That’s a no. Back to our friend Phillis Wheatley. There are lots of ways to read this poem, and to go back to Emily’s initial observation, we’re reading it in a History class rather than an English class. I mentioned the English poet Alexander Pope in passing, but the truth is that I’m not interested in the aesthetics of this poem. I’m much more interested in it as a snapshot of a life in motiona life in the past that we’re making a necessarily partial effort to understand. I told you that as a teacher I have to exercise my professional judgment. Right now I’m trying to get you to exercise your personal judgment. Note that key verb: exercise. My hope is that by asking you to do this regularly, in this figurative gymnasium we call a classroom, you’ll get better at doing it when you leave. But let me replace that word “hope” with a different one: faith. It’s my faith that this little ritual we’re doing will allow us to get betterin multiple senses of that term. Perhaps that’s my crutch, Adam.
—Mr. K., what became of Phillis Wheatley?
The story is not an especially happy one, Sadie. She did receive her freedom, but that appears to have been something of a mixed blessing, because she struggled to survive. She tried, and failed to get a second book published. (So many of her poems were written in honor of prominent people, I suspect, because she depended on patronage, as so many artists do in one form or another.) In 1778 Wheatley married a man named John Peters, about whom not much is known, although he was apparently frequently in debt. Phillis Wheatley, now Peters, had three children with whom, all of whom died in childhood. The third died in childbirth, taking the poet with her, in 1784. She would have been about 35 years old.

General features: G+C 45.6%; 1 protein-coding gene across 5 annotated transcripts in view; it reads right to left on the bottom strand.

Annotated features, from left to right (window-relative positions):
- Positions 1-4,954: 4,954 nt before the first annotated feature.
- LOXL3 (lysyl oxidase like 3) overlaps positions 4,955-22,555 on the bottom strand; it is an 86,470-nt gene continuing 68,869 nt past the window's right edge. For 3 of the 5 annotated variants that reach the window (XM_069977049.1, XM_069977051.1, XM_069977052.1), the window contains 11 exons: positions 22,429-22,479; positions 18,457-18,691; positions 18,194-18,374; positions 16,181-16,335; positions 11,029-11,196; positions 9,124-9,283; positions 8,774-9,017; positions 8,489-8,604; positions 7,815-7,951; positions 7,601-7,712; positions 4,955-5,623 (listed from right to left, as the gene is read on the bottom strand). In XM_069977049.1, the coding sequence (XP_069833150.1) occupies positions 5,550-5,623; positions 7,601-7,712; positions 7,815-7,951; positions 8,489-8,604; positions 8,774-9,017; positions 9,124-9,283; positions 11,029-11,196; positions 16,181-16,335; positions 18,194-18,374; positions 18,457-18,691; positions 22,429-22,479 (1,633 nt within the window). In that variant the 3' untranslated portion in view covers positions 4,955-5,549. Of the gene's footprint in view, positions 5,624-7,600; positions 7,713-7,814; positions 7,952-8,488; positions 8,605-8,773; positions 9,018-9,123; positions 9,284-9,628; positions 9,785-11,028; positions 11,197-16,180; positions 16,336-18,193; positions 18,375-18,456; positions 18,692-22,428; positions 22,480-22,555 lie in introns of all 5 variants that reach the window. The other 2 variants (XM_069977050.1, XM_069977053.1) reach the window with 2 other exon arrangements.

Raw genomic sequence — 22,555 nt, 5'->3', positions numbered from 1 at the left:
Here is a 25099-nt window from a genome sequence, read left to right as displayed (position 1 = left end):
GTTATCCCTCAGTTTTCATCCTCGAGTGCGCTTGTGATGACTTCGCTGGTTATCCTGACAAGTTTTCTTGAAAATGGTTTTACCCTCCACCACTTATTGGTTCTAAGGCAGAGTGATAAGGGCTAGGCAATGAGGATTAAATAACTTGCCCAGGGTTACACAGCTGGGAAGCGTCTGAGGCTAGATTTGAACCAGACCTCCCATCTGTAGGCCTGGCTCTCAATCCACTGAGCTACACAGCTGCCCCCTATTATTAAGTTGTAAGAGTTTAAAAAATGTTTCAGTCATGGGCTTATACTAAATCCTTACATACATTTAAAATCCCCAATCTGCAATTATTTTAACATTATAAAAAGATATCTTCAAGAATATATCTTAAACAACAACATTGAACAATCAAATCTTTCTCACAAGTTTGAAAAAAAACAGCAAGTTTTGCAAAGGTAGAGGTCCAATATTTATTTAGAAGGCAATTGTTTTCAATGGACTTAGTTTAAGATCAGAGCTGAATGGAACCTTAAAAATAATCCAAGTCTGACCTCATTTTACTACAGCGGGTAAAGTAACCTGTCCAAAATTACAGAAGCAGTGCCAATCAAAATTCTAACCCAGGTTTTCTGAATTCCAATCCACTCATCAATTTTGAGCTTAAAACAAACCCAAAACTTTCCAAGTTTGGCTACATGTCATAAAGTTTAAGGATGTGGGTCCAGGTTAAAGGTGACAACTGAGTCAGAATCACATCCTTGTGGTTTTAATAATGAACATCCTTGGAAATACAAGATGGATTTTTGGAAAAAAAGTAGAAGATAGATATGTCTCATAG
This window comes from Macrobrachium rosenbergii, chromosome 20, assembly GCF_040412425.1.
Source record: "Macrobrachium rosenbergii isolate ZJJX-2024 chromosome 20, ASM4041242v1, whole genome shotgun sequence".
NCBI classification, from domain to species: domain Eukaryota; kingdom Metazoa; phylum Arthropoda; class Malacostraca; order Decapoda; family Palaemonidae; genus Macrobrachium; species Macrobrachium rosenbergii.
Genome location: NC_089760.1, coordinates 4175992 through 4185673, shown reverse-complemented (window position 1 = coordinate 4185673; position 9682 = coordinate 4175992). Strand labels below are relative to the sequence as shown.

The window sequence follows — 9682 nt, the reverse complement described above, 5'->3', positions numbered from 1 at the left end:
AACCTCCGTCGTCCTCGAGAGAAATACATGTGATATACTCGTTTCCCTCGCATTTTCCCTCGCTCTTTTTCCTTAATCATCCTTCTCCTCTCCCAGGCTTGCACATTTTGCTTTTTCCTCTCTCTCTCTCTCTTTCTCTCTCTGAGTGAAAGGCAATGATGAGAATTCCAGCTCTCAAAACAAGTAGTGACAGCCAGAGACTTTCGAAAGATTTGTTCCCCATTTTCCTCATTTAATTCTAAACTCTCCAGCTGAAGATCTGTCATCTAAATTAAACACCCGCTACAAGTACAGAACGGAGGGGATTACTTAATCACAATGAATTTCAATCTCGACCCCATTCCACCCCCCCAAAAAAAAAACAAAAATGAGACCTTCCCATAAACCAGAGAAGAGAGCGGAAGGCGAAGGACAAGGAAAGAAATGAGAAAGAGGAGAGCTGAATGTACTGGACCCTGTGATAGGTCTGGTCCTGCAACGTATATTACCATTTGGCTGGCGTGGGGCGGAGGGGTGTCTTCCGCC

—That’s so sad.
Yes, in some ways it was. On the other hand, a slave who wrote her way to freedom and produced work that’s still being read centuries later ain’t a bad lifetime’s work. Many of us would consider ourselves lucky and satisfied to have done the same, whether or not we were slaves.
Of course, there were other ways a slave could do meaningful work. We don’t know the names of most of the people who participated in the Stono slave rebellion of 1739 in South Carolina (it was apparently led by a man named Jemmy), or the New York uprising of 1741, or the followers of Gabriel Prosser who led another revolt in Virginia in 1800. Many of them died in unsuccessful fights for freedom. Which would eventually come. Their voices may be a little harder to hear. But with a discerning ear, you might be able to apprehend them, and evaluate their stories like we just did Wheatley’s. Or the far more ordinary voices of those around you. They might prove to be more interesting and unexpected than you might think.
See youI mean hear youtomorrow.
Next: Speculating on the new republic